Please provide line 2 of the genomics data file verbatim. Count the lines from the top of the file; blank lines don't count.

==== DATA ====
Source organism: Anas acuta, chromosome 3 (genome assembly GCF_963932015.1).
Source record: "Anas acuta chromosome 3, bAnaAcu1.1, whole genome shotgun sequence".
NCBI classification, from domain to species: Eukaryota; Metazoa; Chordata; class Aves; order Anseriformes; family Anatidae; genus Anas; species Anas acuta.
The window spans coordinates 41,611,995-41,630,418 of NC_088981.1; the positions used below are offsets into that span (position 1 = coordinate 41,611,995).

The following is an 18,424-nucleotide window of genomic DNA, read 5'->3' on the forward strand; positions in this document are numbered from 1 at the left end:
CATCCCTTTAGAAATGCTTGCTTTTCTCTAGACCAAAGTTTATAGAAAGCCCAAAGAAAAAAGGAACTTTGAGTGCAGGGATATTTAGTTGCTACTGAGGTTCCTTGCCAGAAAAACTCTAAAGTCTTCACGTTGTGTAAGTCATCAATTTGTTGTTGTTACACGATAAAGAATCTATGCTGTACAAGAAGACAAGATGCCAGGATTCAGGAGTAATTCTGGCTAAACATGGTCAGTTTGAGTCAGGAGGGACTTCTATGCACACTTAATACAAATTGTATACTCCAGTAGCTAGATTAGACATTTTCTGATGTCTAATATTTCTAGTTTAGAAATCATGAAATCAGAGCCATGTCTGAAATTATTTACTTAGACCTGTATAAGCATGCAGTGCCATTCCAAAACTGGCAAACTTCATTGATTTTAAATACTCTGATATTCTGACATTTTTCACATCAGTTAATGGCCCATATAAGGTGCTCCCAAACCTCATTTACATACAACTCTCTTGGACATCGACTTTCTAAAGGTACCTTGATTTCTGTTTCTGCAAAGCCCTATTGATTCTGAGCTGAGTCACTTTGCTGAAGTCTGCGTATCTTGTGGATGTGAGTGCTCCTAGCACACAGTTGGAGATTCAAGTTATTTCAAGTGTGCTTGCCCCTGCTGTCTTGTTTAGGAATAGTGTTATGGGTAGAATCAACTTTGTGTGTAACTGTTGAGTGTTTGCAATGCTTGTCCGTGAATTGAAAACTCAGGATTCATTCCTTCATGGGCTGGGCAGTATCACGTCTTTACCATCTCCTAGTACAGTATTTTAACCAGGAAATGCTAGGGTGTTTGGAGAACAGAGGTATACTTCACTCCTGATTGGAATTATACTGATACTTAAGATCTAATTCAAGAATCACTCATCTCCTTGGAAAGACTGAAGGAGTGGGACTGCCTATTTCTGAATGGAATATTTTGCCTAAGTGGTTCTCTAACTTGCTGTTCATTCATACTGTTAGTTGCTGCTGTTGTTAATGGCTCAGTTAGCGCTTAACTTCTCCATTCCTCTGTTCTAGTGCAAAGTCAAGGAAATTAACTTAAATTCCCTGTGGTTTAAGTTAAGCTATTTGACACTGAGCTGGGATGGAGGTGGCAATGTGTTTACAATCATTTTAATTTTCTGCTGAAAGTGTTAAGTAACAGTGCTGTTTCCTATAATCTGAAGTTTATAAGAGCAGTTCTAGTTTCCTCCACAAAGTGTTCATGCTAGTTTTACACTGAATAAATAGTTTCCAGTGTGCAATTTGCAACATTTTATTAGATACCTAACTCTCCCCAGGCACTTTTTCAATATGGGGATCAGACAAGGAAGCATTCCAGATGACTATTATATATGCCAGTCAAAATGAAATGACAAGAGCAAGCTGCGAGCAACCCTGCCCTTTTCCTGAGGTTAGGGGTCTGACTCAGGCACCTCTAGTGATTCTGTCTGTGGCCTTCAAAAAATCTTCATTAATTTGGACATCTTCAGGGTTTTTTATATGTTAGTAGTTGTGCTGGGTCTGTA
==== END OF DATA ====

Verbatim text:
Source record: "Anas acuta chromosome 3, bAnaAcu1.1, whole genome shotgun sequence".